Moulin Rouge fined for racist policy
PARIS -- The managers of the Moulin Rouge, the French cabaret famous for its scantily clad dancers, was fined $10,000 Friday for refusing to hire a waiter because he is black.
The cabaret must also pay $4,500 in compensation to Abdoulaye Marega, a waiter from Senegal, the court said.
Marega applied but was turned down for a job as a waiter. A manager said the restaurant does not employ "people of color" in the entertainment room, prosecutors told the court.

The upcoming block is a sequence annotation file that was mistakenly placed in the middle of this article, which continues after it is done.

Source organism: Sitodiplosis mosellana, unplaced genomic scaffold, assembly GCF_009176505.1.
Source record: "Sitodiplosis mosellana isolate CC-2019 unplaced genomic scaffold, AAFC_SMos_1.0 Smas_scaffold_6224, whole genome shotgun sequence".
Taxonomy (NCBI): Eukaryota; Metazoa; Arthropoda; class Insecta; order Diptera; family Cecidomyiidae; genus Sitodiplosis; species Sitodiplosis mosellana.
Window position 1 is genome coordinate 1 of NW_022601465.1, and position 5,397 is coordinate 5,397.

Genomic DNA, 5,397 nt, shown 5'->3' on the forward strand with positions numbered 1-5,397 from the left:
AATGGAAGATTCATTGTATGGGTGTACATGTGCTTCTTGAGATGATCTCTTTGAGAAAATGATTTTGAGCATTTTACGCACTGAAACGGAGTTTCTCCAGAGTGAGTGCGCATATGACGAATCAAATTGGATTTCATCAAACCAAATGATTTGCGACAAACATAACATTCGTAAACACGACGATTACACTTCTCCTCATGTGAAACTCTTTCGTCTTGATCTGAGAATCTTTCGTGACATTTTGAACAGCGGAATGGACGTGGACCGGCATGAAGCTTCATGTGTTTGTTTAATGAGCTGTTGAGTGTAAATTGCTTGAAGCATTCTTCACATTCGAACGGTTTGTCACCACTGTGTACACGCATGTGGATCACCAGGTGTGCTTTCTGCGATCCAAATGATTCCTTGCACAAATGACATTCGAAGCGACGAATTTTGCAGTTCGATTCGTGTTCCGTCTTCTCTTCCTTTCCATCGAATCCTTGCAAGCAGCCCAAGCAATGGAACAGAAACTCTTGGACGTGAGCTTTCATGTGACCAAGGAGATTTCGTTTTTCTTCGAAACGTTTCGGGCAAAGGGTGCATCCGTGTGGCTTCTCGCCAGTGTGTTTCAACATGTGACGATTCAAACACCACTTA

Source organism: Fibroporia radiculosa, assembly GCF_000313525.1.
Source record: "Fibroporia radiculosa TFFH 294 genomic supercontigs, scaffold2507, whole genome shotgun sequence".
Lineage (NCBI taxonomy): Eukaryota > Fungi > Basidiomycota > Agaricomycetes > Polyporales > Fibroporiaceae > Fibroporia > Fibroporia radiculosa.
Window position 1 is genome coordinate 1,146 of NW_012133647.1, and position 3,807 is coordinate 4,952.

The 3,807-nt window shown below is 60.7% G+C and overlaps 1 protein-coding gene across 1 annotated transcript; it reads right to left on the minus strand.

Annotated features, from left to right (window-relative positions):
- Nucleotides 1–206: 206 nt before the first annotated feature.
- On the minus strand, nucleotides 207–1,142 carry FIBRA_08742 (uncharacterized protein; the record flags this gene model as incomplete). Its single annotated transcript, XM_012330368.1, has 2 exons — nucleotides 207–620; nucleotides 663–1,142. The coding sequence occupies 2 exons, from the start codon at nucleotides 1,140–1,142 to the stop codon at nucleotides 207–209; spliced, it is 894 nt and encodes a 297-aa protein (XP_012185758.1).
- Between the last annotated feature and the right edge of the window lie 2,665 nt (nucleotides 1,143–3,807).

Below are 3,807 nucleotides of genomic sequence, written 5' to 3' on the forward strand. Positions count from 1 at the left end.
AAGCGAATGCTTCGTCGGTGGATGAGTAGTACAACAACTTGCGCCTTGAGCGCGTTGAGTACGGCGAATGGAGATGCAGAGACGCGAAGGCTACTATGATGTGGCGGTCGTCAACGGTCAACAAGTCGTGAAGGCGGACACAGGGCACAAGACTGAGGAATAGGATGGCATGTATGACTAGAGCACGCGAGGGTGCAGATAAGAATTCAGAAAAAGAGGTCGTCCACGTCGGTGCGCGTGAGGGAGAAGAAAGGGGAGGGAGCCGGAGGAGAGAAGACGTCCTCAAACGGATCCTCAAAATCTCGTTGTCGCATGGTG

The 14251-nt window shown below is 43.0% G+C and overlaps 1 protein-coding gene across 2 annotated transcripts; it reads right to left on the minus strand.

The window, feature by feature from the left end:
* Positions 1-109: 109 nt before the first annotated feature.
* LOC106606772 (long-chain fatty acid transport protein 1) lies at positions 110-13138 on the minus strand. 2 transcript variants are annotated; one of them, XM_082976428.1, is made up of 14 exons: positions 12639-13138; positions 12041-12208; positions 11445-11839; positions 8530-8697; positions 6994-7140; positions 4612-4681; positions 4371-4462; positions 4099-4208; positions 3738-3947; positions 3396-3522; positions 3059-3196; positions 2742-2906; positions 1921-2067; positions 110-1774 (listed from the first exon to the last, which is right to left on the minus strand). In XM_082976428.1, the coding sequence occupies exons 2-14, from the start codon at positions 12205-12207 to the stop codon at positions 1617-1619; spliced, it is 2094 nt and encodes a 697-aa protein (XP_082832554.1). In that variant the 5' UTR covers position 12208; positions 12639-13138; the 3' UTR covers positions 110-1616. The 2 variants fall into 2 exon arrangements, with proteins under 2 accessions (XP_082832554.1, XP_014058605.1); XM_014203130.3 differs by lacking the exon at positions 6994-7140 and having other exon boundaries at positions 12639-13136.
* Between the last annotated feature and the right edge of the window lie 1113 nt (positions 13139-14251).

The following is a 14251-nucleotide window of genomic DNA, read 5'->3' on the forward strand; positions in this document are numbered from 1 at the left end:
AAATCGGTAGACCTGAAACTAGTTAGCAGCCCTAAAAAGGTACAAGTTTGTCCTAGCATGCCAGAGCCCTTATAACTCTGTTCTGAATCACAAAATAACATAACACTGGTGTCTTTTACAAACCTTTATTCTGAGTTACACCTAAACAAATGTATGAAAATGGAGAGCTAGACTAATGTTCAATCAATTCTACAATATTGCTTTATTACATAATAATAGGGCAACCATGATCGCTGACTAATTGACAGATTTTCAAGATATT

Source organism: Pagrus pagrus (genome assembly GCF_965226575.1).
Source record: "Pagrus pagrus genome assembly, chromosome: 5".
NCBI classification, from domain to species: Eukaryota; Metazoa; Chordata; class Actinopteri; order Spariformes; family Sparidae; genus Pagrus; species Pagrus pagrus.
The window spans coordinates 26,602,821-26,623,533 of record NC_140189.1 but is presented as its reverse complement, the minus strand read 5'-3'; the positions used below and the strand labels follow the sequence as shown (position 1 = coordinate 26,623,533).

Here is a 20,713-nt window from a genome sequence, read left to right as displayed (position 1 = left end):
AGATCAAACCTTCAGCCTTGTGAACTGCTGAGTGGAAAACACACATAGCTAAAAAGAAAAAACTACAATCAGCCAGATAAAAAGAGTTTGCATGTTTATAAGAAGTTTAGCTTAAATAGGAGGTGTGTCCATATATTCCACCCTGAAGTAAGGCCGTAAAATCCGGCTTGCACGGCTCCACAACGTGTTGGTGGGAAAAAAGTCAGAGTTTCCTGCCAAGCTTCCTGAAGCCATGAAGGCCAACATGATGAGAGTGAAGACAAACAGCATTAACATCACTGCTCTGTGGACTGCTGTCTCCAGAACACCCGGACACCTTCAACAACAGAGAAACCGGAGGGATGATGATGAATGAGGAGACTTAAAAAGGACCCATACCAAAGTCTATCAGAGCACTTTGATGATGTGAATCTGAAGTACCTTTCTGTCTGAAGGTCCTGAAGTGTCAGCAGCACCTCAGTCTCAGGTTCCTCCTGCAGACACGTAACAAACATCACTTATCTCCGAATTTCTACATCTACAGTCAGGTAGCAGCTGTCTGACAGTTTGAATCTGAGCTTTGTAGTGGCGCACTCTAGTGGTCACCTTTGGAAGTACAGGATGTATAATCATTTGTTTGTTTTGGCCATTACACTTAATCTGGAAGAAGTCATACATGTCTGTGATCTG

An anti-racism group, SOS-Racisme, took up Marega's cause and sent another black man to apply for the job. The manager, Micheline Beuzit, gave him the same answer, unaware that a labor official was present.
Beuzit was also fined $3,000 on Friday. Neither she nor other club managers were in court.
At last month's hearing, defense lawyers denied any racist labor practices at the restaurant, which is managed separately from the dance show.
Andre Poussimoure, in charge of legal affairs at the restaurant, told the court that in the past 40 years "no black person has ever applied for a job in the (entertainment) room."
The Moulin Rouge, famous for its spectacular dance productions with women clad in feathers and little else, inspired the 2001 blockbuster film "Moulin Rouge," starring Nicole Kidman.